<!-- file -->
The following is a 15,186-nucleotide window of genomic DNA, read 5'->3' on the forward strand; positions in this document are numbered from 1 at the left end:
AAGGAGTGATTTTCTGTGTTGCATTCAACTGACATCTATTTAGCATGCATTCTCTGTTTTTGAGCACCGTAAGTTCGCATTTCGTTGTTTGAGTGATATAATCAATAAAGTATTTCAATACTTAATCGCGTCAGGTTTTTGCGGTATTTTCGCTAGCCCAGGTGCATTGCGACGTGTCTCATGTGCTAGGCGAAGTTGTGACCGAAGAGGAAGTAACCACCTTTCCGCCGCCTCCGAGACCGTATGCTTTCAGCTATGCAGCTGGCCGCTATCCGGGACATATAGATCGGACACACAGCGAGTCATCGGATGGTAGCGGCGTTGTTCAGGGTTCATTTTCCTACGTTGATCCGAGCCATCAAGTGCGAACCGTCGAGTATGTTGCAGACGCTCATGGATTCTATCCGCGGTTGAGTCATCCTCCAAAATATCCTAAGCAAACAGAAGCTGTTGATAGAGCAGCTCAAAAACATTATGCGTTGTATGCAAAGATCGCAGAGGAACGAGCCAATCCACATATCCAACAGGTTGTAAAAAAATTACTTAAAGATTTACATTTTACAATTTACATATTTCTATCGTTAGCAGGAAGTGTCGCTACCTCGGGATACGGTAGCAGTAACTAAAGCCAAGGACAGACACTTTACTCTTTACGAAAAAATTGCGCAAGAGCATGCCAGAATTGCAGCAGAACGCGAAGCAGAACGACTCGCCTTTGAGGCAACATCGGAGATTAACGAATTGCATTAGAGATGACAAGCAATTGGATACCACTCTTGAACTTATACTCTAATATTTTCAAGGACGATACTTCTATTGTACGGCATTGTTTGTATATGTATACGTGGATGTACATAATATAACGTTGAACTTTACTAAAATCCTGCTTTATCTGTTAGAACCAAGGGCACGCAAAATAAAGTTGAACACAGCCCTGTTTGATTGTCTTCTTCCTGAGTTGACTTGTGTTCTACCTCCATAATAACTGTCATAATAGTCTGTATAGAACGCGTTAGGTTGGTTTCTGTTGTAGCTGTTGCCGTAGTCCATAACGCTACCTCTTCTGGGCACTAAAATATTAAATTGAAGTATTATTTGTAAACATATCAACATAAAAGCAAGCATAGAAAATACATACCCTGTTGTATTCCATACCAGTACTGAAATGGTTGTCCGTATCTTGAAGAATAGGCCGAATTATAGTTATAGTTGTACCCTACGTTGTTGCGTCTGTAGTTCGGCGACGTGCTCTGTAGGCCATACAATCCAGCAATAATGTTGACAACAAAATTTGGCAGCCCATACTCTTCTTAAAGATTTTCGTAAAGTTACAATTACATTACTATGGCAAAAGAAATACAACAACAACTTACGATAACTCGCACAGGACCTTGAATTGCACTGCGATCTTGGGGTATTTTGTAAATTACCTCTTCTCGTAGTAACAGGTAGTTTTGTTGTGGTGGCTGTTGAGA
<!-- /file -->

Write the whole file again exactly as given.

The following is a 15,186-nucleotide window of genomic DNA, read 5'->3' on the forward strand; positions in this document are numbered from 1 at the left end:
AAGGAGTGATTTTCTGTGTTGCATTCAACTGACATCTATTTAGCATGCATTCTCTGTTTTTGAGCACCGTAAGTTCGCATTTCGTTGTTTGAGTGATATAATCAATAAAGTATTTCAATACTTAATCGCGTCAGGTTTTTGCGGTATTTTCGCTAGCCCAGGTGCATTGCGACGTGTCTCATGTGCTAGGCGAAGTTGTGACCGAAGAGGAAGTAACCACCTTTCCGCCGCCTCCGAGACCGTATGCTTTCAGCTATGCAGCTGGCCGCTATCCGGGACATATAGATCGGACACACAGCGAGTCATCGGATGGTAGCGGCGTTGTTCAGGGTTCATTTTCCTACGTTGATCCGAGCCATCAAGTGCGAACCGTCGAGTATGTTGCAGACGCTCATGGATTCTATCCGCGGTTGAGTCATCCTCCAAAATATCCTAAGCAAACAGAAGCTGTTGATAGAGCAGCTCAAAAACATTATGCGTTGTATGCAAAGATCGCAGAGGAACGAGCCAATCCACATATCCAACAGGTTGTAAAAAAATTACTTAAAGATTTACATTTTACAATTTACATATTTCTATCGTTAGCAGGAAGTGTCGCTACCTCGGGATACGGTAGCAGTAACTAAAGCCAAGGACAGACACTTTACTCTTTACGAAAAAATTGCGCAAGAGCATGCCAGAATTGCAGCAGAACGCGAAGCAGAACGACTCGCCTTTGAGGCAACATCGGAGATTAACGAATTGCATTAGAGATGACAAGCAATTGGATACCACTCTTGAACTTATACTCTAATATTTTCAAGGACGATACTTCTATTGTACGGCATTGTTTGTATATGTATACGTGGATGTACATAATATAACGTTGAACTTTACTAAAATCCTGCTTTATCTGTTAGAACCAAGGGCACGCAAAATAAAGTTGAACACAGCCCTGTTTGATTGTCTTCTTCCTGAGTTGACTTGTGTTCTACCTCCATAATAACTGTCATAATAGTCTGTATAGAACGCGTTAGGTTGGTTTCTGTTGTAGCTGTTGCCGTAGTCCATAACGCTACCTCTTCTGGGCACTAAAATATTAAATTGAAGTATTATTTGTAAACATATCAACATAAAAGCAAGCATAGAAAATACATACCCTGTTGTATTCCATACCAGTACTGAAATGGTTGTCCGTATCTTGAAGAATAGGCCGAATTATAGTTATAGTTGTACCCTACGTTGTTGCGTCTGTAGTTCGGCGACGTGCTCTGTAGGCCATACAATCCAGCAATAATGTTGACAACAAAATTTGGCAGCCCATACTCTTCTTAAAGATTTTCGTAAAGTTACAATTACATTACTATGGCAAAAGAAATACAACAACAACTTACGATAACTCGCACAGGACCTTGAATTGCACTGCGATCTTGGGGTATTTTGTAAATTACCTCTTCTCGTAGTAACAGGTAGTTTTGTTGTGGTGGCTGTTGAGA